Shipping terms

As a global exporter of high precision metal tubing products, Fine Tubes recognizes Incoterms® as the international framework of rules for shipping. Published by the International Chamber of Commerce, Incoterms® is an official set of rules for the interpretation of national and international commercial terms, providing the most important foundations for regulating international trade. On 1 January 2011 the seventh revision – Incoterms® 2010 – came into effect and we do business within these guidelines.

Incoterms® (International Commercial Terms) were first published in 1936 by the International Chamber of Commerce (ICC) in Paris. Since then, companies have primarily relied on Incoterms® to help fix the terms of delivery in international transactions. As modes of transportation used in international trade have changed, Incoterms has been regularly adapted to bring it into line with new carriers, shipping methods and the use of new technologies such as electronic information exchange.

The new Incoterms that came into effect extended the rules to cover domestic trade flows. With the introduction of new terms, this version adds new definitions and greater precision to the previous rules.

What’s changed?

Traditionally, Incoterms rules were designed for international trade flows in which goods crossed borders. Since free trade zones have drastically reduced the impact of border formalities, Incoterms 2010 can now be expressly applied to domestic trade flows as well.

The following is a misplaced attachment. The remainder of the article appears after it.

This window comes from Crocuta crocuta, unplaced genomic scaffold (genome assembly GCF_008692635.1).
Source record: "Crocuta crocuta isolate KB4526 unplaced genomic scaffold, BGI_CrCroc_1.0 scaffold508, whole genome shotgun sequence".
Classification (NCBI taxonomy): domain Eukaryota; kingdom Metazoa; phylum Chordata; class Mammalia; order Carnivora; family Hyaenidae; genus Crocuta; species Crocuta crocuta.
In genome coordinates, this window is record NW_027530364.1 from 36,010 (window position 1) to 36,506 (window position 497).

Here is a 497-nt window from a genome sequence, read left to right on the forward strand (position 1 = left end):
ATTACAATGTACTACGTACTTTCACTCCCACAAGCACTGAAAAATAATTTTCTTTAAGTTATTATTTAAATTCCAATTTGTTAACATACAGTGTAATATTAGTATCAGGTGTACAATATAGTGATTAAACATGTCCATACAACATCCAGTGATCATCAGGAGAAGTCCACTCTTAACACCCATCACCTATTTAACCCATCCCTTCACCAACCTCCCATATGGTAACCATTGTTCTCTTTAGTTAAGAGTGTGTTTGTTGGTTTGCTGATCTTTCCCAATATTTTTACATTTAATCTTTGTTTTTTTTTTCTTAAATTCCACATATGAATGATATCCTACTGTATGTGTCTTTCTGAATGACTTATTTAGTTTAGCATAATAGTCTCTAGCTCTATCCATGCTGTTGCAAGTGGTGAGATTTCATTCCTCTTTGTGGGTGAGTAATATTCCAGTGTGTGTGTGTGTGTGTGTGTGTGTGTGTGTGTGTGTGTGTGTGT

The number of Incoterm has been cut from 13 to 11, with seven terms covering multi-mode transport and four terms for sea and inland water transport. The terms DAF, DES, DEQ and DDU have been replaced with the new terms DAT (Delivery at Terminal) and DAP (Delivery at Place). The rules for the transfer of risk have been adapted in the terms FOB, CFR and CIF.

New Incoterms®

DAT (Delivered at Terminal)

The new term DAT means the seller delivers when the goods, once unloaded from the arriving means of transport, are placed at the disposal of the buyer. In road freight transportation it typically describes the origin and destination terminals involved. If the named terminal under DAT is the same as the origin terminal, seller bears the cost of pick-up by cartage and terminal handling.

DAP (Delivered at Place)

The new term DAP means that the seller delivers when the goods are placed at the disposal of the buyer on the arriving means of transport, ready for unloading at the named destination. It replaces the former terms DAF (Delivered At Frontier), DES (Delivered Ex Ship) and DDU (Delivered Duty Unpaid). Just like under the DDU Incoterm, the most frequently used term in road freight transportation, the delivery place of the consignment must be named.

Changes To Existing Terms

The new rules for the transfer of risk mainly cover sea freight transportation, particularly with the terms FOB, CFR and CIF. Whereas in the past the goods had to cross the ship’s rail before the risk was transferred to the other party, the goods must now be physically loaded on the ship before the risk is transferred. The new Incoterms recommend that multi-modal terms be used in principle for containerized traffic since a precise definition of the terms pertaining to the transfer of risk (CFR and CIF) is no longer possible due to the conditions in modern container ports.

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